BRATTLEBORO—When Army veteran Denise Rohan tried to join her local American Legion post, she said she initially got a chilly reception.
“Back then, female veterans were told to join the Auxiliary,” she said. “It took a little education to get them to accept women in the post.”
Rohan, 60, who lives in Verona, Wisconsin, recently visited Brattleboro Post 5 as part of her ongoing campaign to be the new national commander of the American Legion. She would be the first woman to hold that post.
She currently is unopposed for the two-year position, which she was endorsed for in 2015 and has been campaigning for since. The election is to take place Aug. 24 at the Legion’s 99th annual national convention in Reno, Nevada.
“It’s a long process, but it takes that long to thoroughly vet a candidate,” she said in an interview with The Commons. “A candidate is expected to travel to all 50 states, meet with as many people as possible, and give everyone a chance to get to know them.”
It’s also a big responsibility. She would represent 2.3 million members of the veteran’s organization and be their chief advocate before state and national lawmakers.
A seasoned pioneer
Rohan is used to being a trailblazer. The Iowa native served in the Army’s Quartermaster Corps from 1974 to 1976 during the era when the Regular Army was starting to integrate women into noncombat specialties to serve alongside men.
The Women’s Army Corps, established during World War II, was fading into history. It was formally disbanded in 1978, and today women can serve in any military occupational specialty.
Rohan was one of the first women to go through the Army’s training school in Fort Lee, Virginia, to be a Communications-Electronics Repair Parts Specialist. She not only finished at the top of her class, she soon became an instructor at the school.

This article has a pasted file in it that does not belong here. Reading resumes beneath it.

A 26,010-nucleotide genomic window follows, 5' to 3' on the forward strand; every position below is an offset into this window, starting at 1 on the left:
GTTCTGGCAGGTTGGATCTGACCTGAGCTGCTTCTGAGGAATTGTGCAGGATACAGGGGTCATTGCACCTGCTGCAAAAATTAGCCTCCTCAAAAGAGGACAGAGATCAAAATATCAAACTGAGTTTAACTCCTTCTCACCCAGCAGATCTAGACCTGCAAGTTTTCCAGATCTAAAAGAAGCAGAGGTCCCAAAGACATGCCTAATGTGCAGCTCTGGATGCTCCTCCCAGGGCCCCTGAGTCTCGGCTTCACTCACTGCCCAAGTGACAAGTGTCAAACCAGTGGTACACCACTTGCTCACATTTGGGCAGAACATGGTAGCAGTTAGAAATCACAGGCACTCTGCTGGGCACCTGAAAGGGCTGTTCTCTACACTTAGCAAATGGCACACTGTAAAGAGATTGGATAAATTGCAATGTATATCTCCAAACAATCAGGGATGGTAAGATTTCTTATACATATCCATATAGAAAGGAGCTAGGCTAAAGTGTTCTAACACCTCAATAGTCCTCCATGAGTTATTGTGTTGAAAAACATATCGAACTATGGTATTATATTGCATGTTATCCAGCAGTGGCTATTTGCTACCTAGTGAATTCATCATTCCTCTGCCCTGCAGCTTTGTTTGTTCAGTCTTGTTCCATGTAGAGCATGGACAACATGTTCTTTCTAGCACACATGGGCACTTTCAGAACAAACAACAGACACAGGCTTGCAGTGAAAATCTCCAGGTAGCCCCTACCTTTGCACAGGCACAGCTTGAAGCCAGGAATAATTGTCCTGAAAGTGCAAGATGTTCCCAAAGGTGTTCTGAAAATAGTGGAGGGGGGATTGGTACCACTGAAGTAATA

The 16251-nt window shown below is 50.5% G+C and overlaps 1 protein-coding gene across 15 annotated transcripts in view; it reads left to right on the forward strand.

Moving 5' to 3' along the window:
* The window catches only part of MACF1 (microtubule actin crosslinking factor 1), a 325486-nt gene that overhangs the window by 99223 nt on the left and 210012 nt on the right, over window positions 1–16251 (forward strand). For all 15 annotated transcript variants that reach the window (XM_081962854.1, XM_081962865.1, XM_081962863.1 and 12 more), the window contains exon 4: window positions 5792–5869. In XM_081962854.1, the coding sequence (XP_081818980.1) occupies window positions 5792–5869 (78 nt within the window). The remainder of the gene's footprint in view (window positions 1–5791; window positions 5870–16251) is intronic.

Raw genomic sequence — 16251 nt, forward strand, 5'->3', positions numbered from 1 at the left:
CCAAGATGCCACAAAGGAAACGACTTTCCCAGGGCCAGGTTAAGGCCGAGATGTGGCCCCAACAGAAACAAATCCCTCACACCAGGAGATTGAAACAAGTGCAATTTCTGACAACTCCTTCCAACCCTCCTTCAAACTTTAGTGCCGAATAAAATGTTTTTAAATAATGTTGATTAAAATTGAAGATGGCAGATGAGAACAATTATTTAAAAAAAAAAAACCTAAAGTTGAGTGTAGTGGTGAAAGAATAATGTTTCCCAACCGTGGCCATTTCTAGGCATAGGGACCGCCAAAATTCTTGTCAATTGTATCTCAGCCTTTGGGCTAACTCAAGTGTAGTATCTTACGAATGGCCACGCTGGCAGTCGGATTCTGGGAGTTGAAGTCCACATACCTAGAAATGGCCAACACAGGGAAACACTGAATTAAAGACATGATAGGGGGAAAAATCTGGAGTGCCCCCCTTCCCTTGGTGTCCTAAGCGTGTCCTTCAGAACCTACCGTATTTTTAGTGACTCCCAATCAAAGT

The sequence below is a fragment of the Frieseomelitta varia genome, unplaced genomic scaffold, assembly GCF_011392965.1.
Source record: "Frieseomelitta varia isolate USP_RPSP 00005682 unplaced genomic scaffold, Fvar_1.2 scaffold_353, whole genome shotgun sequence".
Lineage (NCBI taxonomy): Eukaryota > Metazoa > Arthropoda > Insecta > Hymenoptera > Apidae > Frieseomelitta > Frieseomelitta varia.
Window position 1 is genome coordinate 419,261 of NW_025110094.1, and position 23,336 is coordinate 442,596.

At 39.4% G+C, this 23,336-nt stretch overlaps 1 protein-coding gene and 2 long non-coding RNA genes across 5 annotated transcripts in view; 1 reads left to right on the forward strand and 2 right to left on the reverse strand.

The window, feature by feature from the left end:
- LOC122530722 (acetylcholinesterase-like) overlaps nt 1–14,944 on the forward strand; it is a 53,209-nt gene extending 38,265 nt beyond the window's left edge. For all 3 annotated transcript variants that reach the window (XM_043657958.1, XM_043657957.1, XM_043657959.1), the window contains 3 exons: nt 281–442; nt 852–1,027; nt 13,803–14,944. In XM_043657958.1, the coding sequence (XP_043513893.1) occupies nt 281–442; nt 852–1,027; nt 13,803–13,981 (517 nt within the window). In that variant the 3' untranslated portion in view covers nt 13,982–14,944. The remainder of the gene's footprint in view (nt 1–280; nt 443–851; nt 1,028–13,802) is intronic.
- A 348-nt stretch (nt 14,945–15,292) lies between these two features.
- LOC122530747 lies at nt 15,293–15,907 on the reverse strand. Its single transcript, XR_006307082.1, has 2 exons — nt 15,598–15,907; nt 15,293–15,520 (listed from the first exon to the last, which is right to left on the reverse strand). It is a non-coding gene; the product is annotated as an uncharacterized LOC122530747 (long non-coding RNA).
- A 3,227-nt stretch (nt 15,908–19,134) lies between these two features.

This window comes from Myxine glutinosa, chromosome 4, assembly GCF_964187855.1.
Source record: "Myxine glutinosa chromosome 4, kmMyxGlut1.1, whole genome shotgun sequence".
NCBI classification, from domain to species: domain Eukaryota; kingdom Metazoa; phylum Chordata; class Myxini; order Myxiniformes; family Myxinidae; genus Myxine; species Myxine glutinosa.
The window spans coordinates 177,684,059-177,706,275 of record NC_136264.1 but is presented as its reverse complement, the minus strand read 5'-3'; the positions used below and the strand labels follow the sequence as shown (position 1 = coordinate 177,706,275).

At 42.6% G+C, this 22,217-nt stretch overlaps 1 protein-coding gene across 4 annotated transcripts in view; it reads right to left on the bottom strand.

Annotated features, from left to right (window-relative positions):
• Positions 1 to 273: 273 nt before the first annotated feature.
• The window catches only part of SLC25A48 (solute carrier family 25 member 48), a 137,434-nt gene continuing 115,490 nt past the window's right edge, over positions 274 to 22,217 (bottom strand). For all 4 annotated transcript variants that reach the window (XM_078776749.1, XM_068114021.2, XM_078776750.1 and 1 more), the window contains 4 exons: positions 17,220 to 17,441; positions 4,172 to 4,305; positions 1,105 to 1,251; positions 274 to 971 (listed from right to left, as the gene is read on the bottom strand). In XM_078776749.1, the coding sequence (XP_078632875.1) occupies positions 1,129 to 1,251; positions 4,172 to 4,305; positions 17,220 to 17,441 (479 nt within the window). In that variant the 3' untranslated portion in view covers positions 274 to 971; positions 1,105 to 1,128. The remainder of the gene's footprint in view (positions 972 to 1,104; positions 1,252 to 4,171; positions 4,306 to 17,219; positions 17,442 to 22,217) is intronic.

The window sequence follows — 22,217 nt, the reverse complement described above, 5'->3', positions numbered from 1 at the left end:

After completing her two-year enlistment and receiving her honorable discharge at the rank of specialist, she got married and moved to Wisconsin in 1978.
Rohan retired from the University of Wisconsin at Madison in 2012 after 29 years. She was the assistant bursar and managed the state university system’s student loan portfolio.
She joined Post 333 in Sun Prairie, Wis., in 1982. It took a few years for her to get actively involved, but after her post commander recommended Rohan for the post adjutant position in 1988, she went from taking minutes at post meetings to being in charge of those meetings as the post commander in 1992, the first woman Post 333 elected to the position.
In another first, in 2010, she became the state Department Commander — the first woman in Wisconsin to lead the state’s Legionnaires — winning the election by a 3-to-1 margin over the other candidates.
‘For all who have served’
Rohan said the focus of her campaign is on the families of veterans and of those currently serving, particularly the National Guard and Reserve personnel who have been deployed on active duty since the start of the Global War on Terror in 2001.
She said she and her husband, Mike, have been very active with the Legion’s Family and Troop Support program that deals with family issues during National Guard and Reserve deployments.
“We have put our military families through a lot in the past 15 years,” she said. “Most families are resilient, but you can only ask for so much, and our nation has asked for and received so much. That’s why the Legion’s primary mission is to be an advocate for all who have served their country and to support their families too.”
The other pillars of the American Legion, as she sees it, are maintaining a strong military and teaching young people what it means to be an American, through programs such as the Legion’s Oratorical Contest, Boys’ and Girls’ State, and the Legion’s flag etiquette training.
Her campaign for national commander was slowed a bit last November, when a fall from the roof of her home while she was stringing up holiday lights left her with two broken heels.
She has been confined to a wheelchair since then, but said she was mending well and should be ready by August to “walk across that stage in Reno” to accept the results of the national election.